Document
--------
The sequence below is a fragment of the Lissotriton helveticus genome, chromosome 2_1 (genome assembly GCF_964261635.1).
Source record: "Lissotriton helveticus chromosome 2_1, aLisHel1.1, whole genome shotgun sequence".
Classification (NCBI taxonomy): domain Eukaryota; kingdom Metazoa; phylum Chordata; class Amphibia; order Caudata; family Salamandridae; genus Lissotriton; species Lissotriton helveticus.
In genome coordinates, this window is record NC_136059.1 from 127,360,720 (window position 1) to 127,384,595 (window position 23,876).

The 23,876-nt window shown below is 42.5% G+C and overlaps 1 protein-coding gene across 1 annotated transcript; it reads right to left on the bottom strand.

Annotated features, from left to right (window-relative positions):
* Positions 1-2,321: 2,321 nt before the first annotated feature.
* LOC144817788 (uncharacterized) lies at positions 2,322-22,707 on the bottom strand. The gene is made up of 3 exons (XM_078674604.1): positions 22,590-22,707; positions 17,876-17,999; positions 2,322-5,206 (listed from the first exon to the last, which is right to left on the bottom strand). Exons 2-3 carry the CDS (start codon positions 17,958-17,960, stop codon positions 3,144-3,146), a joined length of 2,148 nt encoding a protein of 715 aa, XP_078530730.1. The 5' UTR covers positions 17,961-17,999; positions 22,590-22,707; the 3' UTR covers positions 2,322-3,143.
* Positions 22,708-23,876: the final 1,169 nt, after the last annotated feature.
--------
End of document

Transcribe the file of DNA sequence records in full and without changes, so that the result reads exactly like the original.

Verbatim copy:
The sequence below is a fragment of the Lissotriton helveticus genome, chromosome 2_1 (genome assembly GCF_964261635.1).
Source record: "Lissotriton helveticus chromosome 2_1, aLisHel1.1, whole genome shotgun sequence".
Classification (NCBI taxonomy): domain Eukaryota; kingdom Metazoa; phylum Chordata; class Amphibia; order Caudata; family Salamandridae; genus Lissotriton; species Lissotriton helveticus.
In genome coordinates, this window is record NC_136059.1 from 127,360,720 (window position 1) to 127,384,595 (window position 23,876).

The 23,876-nt window shown below is 42.5% G+C and overlaps 1 protein-coding gene across 1 annotated transcript; it reads right to left on the bottom strand.

Annotated features, from left to right (window-relative positions):
* Positions 1-2,321: 2,321 nt before the first annotated feature.
* LOC144817788 (uncharacterized) lies at positions 2,322-22,707 on the bottom strand. The gene is made up of 3 exons (XM_078674604.1): positions 22,590-22,707; positions 17,876-17,999; positions 2,322-5,206 (listed from the first exon to the last, which is right to left on the bottom strand). Exons 2-3 carry the CDS (start codon positions 17,958-17,960, stop codon positions 3,144-3,146), a joined length of 2,148 nt encoding a protein of 715 aa, XP_078530730.1. The 5' UTR covers positions 17,961-17,999; positions 22,590-22,707; the 3' UTR covers positions 2,322-3,143.
* Positions 22,708-23,876: the final 1,169 nt, after the last annotated feature.